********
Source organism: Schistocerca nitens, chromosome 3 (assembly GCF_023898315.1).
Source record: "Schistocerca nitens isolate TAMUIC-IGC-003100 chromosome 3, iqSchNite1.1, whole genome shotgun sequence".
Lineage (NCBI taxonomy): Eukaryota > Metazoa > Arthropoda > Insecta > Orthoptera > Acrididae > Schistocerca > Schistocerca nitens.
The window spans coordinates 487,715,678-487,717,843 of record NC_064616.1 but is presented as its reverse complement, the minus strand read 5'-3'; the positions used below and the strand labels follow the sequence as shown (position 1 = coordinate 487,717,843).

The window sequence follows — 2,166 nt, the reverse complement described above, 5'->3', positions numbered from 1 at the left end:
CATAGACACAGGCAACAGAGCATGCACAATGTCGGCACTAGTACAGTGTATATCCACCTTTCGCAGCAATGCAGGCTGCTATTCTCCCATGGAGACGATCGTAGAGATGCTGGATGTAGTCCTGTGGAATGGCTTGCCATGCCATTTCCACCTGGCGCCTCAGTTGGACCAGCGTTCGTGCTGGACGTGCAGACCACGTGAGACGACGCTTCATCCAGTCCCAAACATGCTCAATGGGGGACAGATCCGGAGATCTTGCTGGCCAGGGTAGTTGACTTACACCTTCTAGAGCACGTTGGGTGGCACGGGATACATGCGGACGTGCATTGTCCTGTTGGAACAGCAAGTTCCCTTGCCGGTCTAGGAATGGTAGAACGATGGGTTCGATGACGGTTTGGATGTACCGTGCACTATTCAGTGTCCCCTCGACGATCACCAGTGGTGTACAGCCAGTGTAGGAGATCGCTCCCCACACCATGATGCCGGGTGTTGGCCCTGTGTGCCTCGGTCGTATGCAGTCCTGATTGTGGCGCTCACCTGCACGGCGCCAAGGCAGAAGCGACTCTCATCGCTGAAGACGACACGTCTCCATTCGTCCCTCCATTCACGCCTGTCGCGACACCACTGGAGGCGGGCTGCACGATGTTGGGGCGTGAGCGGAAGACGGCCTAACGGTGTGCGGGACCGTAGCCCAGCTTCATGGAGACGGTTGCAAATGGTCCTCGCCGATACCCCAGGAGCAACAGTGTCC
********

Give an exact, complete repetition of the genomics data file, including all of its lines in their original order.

Source organism: Schistocerca nitens, chromosome 3 (assembly GCF_023898315.1).
Source record: "Schistocerca nitens isolate TAMUIC-IGC-003100 chromosome 3, iqSchNite1.1, whole genome shotgun sequence".
Lineage (NCBI taxonomy): Eukaryota > Metazoa > Arthropoda > Insecta > Orthoptera > Acrididae > Schistocerca > Schistocerca nitens.
The window spans coordinates 487,715,678-487,717,843 of record NC_064616.1 but is presented as its reverse complement, the minus strand read 5'-3'; the positions used below and the strand labels follow the sequence as shown (position 1 = coordinate 487,717,843).

The window sequence follows — 2,166 nt, the reverse complement described above, 5'->3', positions numbered from 1 at the left end:
CATAGACACAGGCAACAGAGCATGCACAATGTCGGCACTAGTACAGTGTATATCCACCTTTCGCAGCAATGCAGGCTGCTATTCTCCCATGGAGACGATCGTAGAGATGCTGGATGTAGTCCTGTGGAATGGCTTGCCATGCCATTTCCACCTGGCGCCTCAGTTGGACCAGCGTTCGTGCTGGACGTGCAGACCACGTGAGACGACGCTTCATCCAGTCCCAAACATGCTCAATGGGGGACAGATCCGGAGATCTTGCTGGCCAGGGTAGTTGACTTACACCTTCTAGAGCACGTTGGGTGGCACGGGATACATGCGGACGTGCATTGTCCTGTTGGAACAGCAAGTTCCCTTGCCGGTCTAGGAATGGTAGAACGATGGGTTCGATGACGGTTTGGATGTACCGTGCACTATTCAGTGTCCCCTCGACGATCACCAGTGGTGTACAGCCAGTGTAGGAGATCGCTCCCCACACCATGATGCCGGGTGTTGGCCCTGTGTGCCTCGGTCGTATGCAGTCCTGATTGTGGCGCTCACCTGCACGGCGCCAAGGCAGAAGCGACTCTCATCGCTGAAGACGACACGTCTCCATTCGTCCCTCCATTCACGCCTGTCGCGACACCACTGGAGGCGGGCTGCACGATGTTGGGGCGTGAGCGGAAGACGGCCTAACGGTGTGCGGGACCGTAGCCCAGCTTCATGGAGACGGTTGCAAATGGTCCTCGCCGATACCCCAGGAGCAACAGTGTCC